Put as simply as possible, micropropagation is where you take tissue from a plant to produce an identical plant (grown in lab conditions), the idea being that you can produce large quantities of these identical plants in a short space of time. There are quite a lot of differences to traditional propagation.
Sometimes controversial, the technique’s been around for a long time but was really developed more commercially back in the 1950s and 60s. It’s now widely used and the tissue taken can be as small as a single plant cell.
It’s particularly beneficial if you are trying to reproduce plants that are difficult to reproduce conventionally and naturally or if you’re trying to ensure virus free plants or plants with particular qualities.
You can take the tissue from the stem tips, leaves, flowers and petals, roots and even the pollen sometimes and then using different combinations of plant hormones and by placing the plant tissue in sterile conditions, the cells will divide and eventually develop into mini plants or plantlets.
In order to micropropagate your own plants, you are going to need a greenhouse, a sterile working environment akin to laboratory facilities, a heat and light lamp, well established healthy stock plants (free from viruses or fungi) from which to take your tissue, and specialist knowledge of the perfect growing medium for the plant you are trying to reproduce.
You’ll also need to allow time, know how to take the sample tissue, and be adept at transferring the plantlets onwards into compost as they grow and develop. Oh and expect a few failures as well.
Most commonly tissue is grown in glass flask type containers and the hormone growing medium is often a gel, not compost. You have to surface sterilize the tissue samples (using particular bleach, alcohol and sterilised water washes) and make sure you have the perfect mix of heat, light and hormones.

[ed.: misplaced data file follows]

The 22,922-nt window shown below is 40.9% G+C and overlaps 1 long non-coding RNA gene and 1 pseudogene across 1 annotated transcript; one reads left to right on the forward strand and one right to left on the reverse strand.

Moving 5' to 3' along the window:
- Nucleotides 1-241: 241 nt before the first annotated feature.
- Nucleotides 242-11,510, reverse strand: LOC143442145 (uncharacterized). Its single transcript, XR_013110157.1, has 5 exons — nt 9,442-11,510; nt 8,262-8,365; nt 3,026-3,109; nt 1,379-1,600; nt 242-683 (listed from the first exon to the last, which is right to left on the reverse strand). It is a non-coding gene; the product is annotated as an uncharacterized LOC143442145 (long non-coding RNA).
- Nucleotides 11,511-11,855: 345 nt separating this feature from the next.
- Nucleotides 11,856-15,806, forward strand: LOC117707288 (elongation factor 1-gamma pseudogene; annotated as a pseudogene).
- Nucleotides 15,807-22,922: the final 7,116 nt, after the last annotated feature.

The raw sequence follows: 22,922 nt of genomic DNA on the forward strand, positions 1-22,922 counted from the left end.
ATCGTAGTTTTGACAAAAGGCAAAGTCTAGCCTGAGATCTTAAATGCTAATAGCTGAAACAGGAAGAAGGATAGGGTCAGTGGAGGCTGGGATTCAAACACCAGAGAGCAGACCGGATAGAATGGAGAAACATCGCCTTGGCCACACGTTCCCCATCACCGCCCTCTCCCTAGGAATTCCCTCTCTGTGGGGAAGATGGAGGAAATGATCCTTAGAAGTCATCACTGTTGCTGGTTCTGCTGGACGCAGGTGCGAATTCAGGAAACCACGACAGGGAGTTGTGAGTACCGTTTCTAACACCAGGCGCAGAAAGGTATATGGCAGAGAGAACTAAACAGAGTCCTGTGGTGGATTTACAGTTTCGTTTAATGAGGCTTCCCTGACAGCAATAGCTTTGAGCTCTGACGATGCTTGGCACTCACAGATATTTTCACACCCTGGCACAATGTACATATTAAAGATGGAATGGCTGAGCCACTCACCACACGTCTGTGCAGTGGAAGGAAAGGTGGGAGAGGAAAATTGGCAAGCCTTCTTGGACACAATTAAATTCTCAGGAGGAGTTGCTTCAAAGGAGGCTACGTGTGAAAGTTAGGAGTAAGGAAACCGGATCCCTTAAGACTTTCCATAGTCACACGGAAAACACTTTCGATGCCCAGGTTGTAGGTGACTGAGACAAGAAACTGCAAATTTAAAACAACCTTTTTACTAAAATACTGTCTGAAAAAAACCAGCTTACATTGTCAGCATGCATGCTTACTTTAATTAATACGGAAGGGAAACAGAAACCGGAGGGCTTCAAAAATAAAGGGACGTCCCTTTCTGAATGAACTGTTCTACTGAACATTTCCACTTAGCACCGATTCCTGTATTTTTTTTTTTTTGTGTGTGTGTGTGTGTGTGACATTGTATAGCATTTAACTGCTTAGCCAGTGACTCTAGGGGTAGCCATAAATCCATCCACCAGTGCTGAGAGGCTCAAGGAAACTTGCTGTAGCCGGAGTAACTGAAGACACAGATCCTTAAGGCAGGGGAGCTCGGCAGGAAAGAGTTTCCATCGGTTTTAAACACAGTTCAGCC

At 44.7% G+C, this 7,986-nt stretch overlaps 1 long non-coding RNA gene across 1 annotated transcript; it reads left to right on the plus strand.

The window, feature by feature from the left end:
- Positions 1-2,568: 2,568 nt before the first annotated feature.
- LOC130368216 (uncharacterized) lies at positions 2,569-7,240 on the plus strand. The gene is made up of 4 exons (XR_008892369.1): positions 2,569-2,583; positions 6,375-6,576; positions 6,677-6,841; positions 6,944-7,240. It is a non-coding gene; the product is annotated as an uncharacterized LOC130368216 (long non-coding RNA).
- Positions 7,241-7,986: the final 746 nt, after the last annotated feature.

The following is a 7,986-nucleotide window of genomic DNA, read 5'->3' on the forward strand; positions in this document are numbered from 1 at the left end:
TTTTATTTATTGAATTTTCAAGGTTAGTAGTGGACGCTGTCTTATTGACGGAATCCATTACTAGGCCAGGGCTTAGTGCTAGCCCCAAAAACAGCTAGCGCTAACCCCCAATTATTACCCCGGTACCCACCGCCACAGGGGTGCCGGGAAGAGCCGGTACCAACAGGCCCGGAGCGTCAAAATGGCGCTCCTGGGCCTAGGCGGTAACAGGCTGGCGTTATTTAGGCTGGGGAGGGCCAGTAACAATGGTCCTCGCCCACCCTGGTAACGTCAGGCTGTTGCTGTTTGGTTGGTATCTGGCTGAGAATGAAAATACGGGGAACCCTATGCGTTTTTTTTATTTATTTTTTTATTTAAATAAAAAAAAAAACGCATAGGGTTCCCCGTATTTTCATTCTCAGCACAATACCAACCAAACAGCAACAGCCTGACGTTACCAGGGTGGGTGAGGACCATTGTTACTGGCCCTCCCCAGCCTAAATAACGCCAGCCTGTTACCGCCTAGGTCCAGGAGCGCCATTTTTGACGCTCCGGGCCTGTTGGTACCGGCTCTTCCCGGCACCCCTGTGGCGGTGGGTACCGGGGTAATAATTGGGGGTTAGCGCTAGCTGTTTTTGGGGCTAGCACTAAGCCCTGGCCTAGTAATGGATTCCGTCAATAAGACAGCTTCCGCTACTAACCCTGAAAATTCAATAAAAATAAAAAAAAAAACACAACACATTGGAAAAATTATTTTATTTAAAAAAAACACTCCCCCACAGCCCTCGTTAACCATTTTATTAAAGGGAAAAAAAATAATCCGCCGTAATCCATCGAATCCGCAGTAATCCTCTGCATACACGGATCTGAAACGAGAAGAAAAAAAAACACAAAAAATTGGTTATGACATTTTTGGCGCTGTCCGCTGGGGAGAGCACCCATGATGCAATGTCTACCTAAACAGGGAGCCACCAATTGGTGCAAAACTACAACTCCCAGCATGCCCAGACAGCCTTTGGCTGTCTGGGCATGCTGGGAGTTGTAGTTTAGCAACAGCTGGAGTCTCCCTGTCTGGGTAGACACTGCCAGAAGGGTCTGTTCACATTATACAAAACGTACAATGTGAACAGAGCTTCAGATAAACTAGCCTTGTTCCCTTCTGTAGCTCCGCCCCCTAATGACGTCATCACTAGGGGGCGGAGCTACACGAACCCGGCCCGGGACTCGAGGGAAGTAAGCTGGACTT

Finally you’ll need to turn the container regularly to get even exposure and when the plantlets are well developed and strong enough, you transfer them into a compost.
We’ve already touched on some of the main advantages of this technique namely growing healthy plants which are identical to their parents.
Producing a plant with a particular colour or resistance to disease and pests may be your aim or just producing hundreds of identical plants in a much shorter space of time than it would take normally.
There’s also lots of evidence that micropropagated plants grow faster and more vigorously, yielding better results and without this method of reproduction, undoubtedly some plants which struggle to reproduce naturally, will simply die out.
One the other hand, micropropagation does require a fairly high degree of skill and knowledge and can be expensive too (you’ve simply got to have the right equipment). Not all plants respond well to it and some plants can mutate or change during the process.
Depending on the type of plant and how it develops, the plugs can also take a while to become strong enough and if your tissue gets infected, you’ve got to start all over again.
|Micropropagation vs Traditional Propagation|
There is no doubt that this method of propagation is here to stay and for some countries it’s pivotal as they struggle to overcome geographical, social and agricultural difficulties. It’s made many plants much more readily available and affordable to the average gardener and revived plants on the brink of dying out and extinction.
Success stories that we all enjoy include the double primrose and many, if not all commercial banana and blueberry plantations, where micropropagation has significantly improved yield.
And we’d like to know what you think. Have you ever tried micropropagation and if so why, and how did you get on? Or perhaps you feel strongly that it should be avoided unless totally necessary. Has it taken something from the art of plant reproduction or is it, in your view, an important part of our agriculture as we move forward and face many new challenges?
Share your experiences and your views with us (and your photos too if you have some) on our social channels or leave us a comment below. We look forward to hearing about what you think!